“COVID, COVID, COVID,” First Selectman Rudy Marconi said. “That’s where we’ve been at.”

Marconi was addressing Tuesday night’s tri-board meeting, where the board of Selectmen, Finance and Education discuss the upcoming budget.

“As a community, we’re at 28 cases per 100,000,” he said — meaning 28 new COVID-19 cases per 100,000 residents, per day, averaged over the last week.

Ridgefield’s “rolling seven day average” of new COVID-19 cases was seven — based on data through Monday, Nov. 16 — because there’d been 49 news cases that tested positive over the previous seven days.

An average of seven new cases per day in a town of 25,000 residents equates to 28 daily new cases per 100,000 people. The “cases per 100,000” is the metric the state uses to track the numbers.

“As a community we’re not doing too well, especially in the last two days,” Marconi said.

The town added 17 new cases Monday, after picking up 21 over the weekend.

People who look for Ridgefield on the state’s COVID-19 data tracker map will find the state’s comparisons are based on the number of new cases per 100,000 people — with the state averaging over a 14-day period and the state calculations are based on data that is week behind the numbers Marconi has access to.

“Last report we were 10.2 cases per 100,000,” Marconi said of the state’s figures. “We’re going to blow that out of the water.”

While the state’s map is based on number from a 14-day period covering two and three weeks ago, Marconi has an average based on one-week numbers reflecting last week.

“We’ve shot almost straight up,” Marconi told the tri-board meeting.

“We’re at about 28 as of today.”

Effort in school

The annual tri-board meeting is usually all about budgets. This year the focus was COVID-19, and efforts to fight it.

Marconi had praise for the COVID containment efforts led by Superintendent of Schools Susie Da Silva, in what has to be proving a very challenging first year on the job.

“She’s doing an excellent job with the schools,” Marconi said. “...Thanks for everything you’re doing to try to keep a lid on this.”

Changing habits

Ridgefielders need to change they way they’re behaving, tighten up their adherence to recommendations, according to Marconi.

“We’re looking at implementing some of — if not all — the recommendations the Department of Public Health just put out,” he said. “There could be some real cutbacks.”

Marconi said he wasn’t talking just about the governor’s “Phase 2.1” rules for business — such as limiting restaurants to 50 percent of capacity and a maximum of eight people per table.

Sports might be stopped, as well as holiday events.

The town had already called off the in-person version of its traditional tree lighting ceremony that bring crowds of people to Main Street in front of town hall for the ceremonial flipping of the light switch on evening after Thanksgiving.

“It will be virtual. We just can’t afford to be gathering at events like that,” Marconi said.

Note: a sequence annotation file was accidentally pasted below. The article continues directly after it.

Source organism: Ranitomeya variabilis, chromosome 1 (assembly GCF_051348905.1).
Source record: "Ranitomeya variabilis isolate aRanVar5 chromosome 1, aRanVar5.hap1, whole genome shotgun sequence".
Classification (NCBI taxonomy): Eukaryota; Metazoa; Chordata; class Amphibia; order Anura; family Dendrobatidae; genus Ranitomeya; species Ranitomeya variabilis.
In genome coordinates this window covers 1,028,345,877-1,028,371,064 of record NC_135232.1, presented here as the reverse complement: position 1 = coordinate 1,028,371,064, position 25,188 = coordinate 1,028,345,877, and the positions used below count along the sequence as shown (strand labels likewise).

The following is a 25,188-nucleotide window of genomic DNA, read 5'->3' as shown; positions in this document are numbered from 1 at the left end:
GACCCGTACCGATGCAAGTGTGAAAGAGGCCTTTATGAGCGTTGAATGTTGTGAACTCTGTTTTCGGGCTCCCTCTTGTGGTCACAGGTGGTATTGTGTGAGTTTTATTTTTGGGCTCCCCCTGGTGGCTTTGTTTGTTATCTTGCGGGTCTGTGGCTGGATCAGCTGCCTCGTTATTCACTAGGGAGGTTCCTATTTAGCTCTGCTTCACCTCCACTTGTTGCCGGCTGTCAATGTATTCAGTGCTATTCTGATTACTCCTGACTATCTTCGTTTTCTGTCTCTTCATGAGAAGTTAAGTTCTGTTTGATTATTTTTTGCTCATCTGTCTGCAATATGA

Shops and stores

“The Holiday Village — a lot of effort is going into that,” he said.

Marconi was referring to plans by Downtown Ridgefield, the Chamber of Commerce and the town’s Economic and Community Development Commission to fill the commercial village with events and attractions to bring shoppers to town each weekend between Thanksgiving and Christmas.

It might have to be called off due to the rising rate of COVID-19, he said.

“That’s going to be questionable because of the increase we’ve seen in the last few days,” Marconi told the tri-board meeting.

Even traditional Thanksgiving dinners and family gatherings need to be reconsidered.

“I urge everyone, if you’re planning a family get together — please don’t,” Marconi said.

It feels wrong to be telling families not to get together on Thanksgiving, he admitted. But that’s exactly what he was doing — asking Ridgiefielders not to gather in groups and risk spreading the virus.

Without using a name, Marconi told of a family in town that had ignored all the recommendations and had gotten together for a birthday party.

“All infected,” he said.

One person attending hadn’t known they were sick and had exposed all the others.

At the same time, Marconi said that this year doesn’t necessarily have to be a bad year for local retailers.

“People are not going to New York City. They’re not going to go to the malls to shop. Our real competition is the Internet,” Marconi said.

The first selectman urged Ridgefielders to do their holiday shopping with local stores — even if they’re not shopping in person.

“We ask everyone — call, email a local store,” he said.

“Try and do all your shopping locally.”

That’s what Ridgefielders will need to do, he said, if they want to come out of the pandemic and find their town still has its village and Main Street shops.

Marconi recalled the shuttered businesses — retailers and restaurants — that had lined Main Street in earlier this year, closed on the governor’s orders.

He wants to avoid a return to that scenario.

“I’m hoping we don’t see a lockdown,” he said.

“They took a pretty good hit that last time around. They survived,” Marconi said of town businesses.

“We need to help them stay alive.”

That’s why he encouraged people to do their holiday shopping — perhaps online, or by phone — with Ridgefield businesses.

But Marconi’s major point was simple: people should not get together, not have parties, not gather in groups.

“Hold off on the holiday celebrations,” Marconi said.

“We’re by no means out of the woods on this,” he added. “In fact we’re heading in deeper.”